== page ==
Question: I am 43 years old, and my husband is in his 50s. He takes medication for a heart problem.
He has difficulty achieving an erection that allows us to have satisfying sexual relations. I'm not sure if Viagra is compatible with his medicine, but I feel I am too young to give up on sex completely. I read about a new drug due out next year. Are there any other options for this year?
Answer: Your husband will need to speak to his doctor about this issue. Alprostadil, either as an injection (Caverject) or a urethral suppository (MUSE), is frequently able to stimulate an adequate erection. Both medications are available by prescription.
The FDA is currently considering approval of Uprima (apomorphine) for erectile dysfunction. This drug dissolves under the tongue and goes to work quickly. It might interact negatively with your husband's medication, however, since it lowers blood pressure and might cause nausea, dizziness, drowsiness or fainting. Vasomax (phentolamine) is another oral drug under review.
Q: For many years I have been troubled with a runny nose during meals. My nose is not stuffed up, and the discharge is clear liquid, like water. I do not have a cold or an allergy. The only time this bothers me is when I am eating.
Years ago I read in a newspaper article that this was a condition with a special name. My doctors (cardiologist, endocrinologist) aren't aware of it. Do you know anything about this problem, and is there anything to control this annoying condition?
A: What you describe sounds suspiciously like gustatory rhinitis. Hot, spicy foods are especially likely to trigger this reaction.
Your doctor might wish to consider the prescription nasal spray Atrovent, which can often help symptoms of runny nose. Over-the-counter nose sprays might work, but using them for more than three days could lead to drug-induced congestion.
Q: I take estrogen, Levoxyl for a thyroid condition and Zoloft for depression. In the evening I like to have a glass or two of wine with my meal.
Last year, a friend recommended Tylenol PM for sleeping. Occasionally I take two. Recently I read in a mystery novel, of all places, about a person asking for Tylenol to sleep after drinking wine. Another character said, "No acetaminophen with alcohol."
There is a small-print warning on the back of the Tylenol bottle, but it is not clear if this is risky. Do I need to worry?
A: The warning on Tylenol specifies: "If you consume three or more alcoholic drinks every day, ask your doctor whether you should take acetaminophen or other pain relievers/fever reducers. Acetaminophen may cause liver damage."
With just one or two glasses of wine, you are under the limit, but we would worry if you do this every night. By the way, the wine you are drinking can also raise levels of estrogen. Prolonged exposure to high levels of estrogen could increase your risk of breast cancer.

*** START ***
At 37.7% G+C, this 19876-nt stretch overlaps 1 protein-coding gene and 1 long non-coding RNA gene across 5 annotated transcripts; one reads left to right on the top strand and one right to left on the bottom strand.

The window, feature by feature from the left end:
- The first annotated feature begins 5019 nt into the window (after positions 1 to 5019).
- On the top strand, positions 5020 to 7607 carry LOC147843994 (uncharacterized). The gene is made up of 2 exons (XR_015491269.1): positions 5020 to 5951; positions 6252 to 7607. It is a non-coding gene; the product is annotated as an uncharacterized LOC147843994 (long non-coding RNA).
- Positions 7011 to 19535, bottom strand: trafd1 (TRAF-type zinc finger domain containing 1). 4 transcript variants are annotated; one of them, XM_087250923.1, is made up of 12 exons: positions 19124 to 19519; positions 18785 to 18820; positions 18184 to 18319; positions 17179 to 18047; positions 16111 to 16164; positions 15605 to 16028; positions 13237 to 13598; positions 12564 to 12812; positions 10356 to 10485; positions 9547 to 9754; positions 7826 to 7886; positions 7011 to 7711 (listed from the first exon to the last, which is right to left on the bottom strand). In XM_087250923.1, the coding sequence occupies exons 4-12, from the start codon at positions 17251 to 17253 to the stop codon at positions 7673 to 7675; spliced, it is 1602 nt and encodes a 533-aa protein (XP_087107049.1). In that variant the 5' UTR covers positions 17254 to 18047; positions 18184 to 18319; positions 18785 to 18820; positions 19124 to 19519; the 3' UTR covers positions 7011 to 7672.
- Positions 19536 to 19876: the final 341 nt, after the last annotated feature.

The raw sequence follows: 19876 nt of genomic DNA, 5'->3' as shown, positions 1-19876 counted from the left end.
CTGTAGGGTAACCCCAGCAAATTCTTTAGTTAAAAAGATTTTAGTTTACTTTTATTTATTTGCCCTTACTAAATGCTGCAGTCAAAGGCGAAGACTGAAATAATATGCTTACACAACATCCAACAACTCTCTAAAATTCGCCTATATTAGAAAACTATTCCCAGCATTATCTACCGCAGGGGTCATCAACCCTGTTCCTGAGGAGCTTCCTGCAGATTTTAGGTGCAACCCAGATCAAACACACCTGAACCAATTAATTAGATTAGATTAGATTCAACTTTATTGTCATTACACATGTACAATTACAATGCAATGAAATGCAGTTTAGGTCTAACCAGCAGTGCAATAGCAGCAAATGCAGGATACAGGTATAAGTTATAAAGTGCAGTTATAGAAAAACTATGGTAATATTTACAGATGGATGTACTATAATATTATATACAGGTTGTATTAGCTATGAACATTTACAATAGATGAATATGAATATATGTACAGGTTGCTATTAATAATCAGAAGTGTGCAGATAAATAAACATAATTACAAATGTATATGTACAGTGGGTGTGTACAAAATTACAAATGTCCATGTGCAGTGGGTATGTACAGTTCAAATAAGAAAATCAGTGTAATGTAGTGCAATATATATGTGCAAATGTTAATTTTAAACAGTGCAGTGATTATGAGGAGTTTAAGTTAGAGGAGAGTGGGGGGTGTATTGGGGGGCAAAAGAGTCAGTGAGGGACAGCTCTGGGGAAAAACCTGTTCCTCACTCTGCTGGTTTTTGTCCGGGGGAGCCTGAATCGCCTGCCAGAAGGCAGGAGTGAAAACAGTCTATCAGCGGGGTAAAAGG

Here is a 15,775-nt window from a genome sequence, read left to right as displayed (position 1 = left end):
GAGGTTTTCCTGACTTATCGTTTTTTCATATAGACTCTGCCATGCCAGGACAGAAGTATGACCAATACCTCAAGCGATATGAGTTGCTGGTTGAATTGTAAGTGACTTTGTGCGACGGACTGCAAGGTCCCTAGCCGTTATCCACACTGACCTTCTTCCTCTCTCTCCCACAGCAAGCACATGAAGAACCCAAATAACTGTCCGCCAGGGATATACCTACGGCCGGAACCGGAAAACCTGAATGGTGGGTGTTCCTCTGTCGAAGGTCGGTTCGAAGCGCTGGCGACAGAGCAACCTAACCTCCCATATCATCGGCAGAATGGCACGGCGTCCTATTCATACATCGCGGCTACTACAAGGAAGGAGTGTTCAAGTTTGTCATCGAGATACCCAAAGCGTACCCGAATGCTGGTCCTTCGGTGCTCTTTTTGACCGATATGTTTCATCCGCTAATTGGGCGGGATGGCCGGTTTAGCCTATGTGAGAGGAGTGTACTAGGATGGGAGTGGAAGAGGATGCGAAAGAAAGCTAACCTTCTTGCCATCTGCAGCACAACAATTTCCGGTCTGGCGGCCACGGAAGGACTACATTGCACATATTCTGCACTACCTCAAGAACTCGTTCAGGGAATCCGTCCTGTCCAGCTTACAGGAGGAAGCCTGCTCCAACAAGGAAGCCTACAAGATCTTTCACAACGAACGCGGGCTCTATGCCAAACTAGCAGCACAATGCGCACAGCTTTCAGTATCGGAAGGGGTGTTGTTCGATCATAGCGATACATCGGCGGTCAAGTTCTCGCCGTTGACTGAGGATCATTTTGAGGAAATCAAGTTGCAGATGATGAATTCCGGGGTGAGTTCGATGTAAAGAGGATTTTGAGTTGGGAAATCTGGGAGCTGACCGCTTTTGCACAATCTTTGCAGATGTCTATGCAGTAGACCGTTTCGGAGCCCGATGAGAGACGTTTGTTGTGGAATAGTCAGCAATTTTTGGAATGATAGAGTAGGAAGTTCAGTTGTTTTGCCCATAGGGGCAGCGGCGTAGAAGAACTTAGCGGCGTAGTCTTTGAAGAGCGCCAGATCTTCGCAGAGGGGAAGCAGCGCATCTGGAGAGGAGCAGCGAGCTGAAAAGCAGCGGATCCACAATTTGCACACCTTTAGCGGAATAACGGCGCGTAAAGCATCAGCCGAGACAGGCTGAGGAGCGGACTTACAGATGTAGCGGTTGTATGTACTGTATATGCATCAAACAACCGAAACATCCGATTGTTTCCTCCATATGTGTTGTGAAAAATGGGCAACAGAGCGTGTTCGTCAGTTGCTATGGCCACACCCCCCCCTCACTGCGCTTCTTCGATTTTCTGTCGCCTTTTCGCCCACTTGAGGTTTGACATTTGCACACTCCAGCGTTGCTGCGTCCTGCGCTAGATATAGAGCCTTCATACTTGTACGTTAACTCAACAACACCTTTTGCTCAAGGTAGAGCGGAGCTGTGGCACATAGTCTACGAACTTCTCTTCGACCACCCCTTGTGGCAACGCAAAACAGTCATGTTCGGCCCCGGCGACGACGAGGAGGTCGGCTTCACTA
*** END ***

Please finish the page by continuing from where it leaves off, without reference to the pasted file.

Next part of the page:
Q: I have a scalp condition for which I have used Nizoral for years. It also affects my facial skin and eyebrows, causing scaling and itching. I have used a prescription cortisone cream for this, but it is no longer very effective.
After reading in your column about the person who used Vicks VapoRub for bad dandruff, I tried it on my face and had almost immediate results. The scales in the nose creases disappeared overnight.
The scaling on my forehead and in my eyebrows is also disappearing, but more slowly. I have to be careful to apply a very thin layer so as not to cause eye problems. People might think that any ointment would clear this up, but I have tried lots of prescription creams, and they made no difference whatsoever.
A: This old-fashioned cold remedy contains eucalyptus oil, menthol, camphor, cedarleaf oil, nutmeg oil, thymol and turpentine oil. Some of these herbal ingredients have antifungal properties. Mixtures of such essential oils appear more potent than the individual ingredients.
The condition you describe sounds like seborrheic dermatitis. It is caused by a fungus, which is why your doctor prescribed the antifungal shampoo Nizoral. People tell us Vicks is good for dry, cracked fingertips, mosquito bites, paper cuts, nail fungus, tennis elbow and muscle soreness. It must be kept away from eyes and other delicate tissue.
Q: After taking saw palmetto for six months, I had a prostate-specific antigen, or PSA, test. I was alarmed because it went up 2.5 points.
The doctor checks my prostate every six months with this blood test. Does saw palmetto change one's PSA?
A: Testing PSA is a way of monitoring the prostate. It allows doctors to tell if a more thorough work-up for prostate cancer is warranted.
Until recently, it was feared that saw palmetto might cover up a rise in PSA and make it harder to detect changes. New research published in Prostate (Vol. 40, 1999, Page 232) shows that this herb, used to relieve symptoms of prostate enlargement, does not interfere with PSA tests. The increase in your PSA level suggests that your doctor should investigate this further.
Joe Graedon is a pharmacologist. Teresa Graedon holds a doctorate in medical anthropology and is a nutrition expert. Their column runs every Monday. Send questions to People's Pharmacy, King Features Syndicate, 235 E. 45th St., New York, NY 10017, or firstname.lastname@example.org.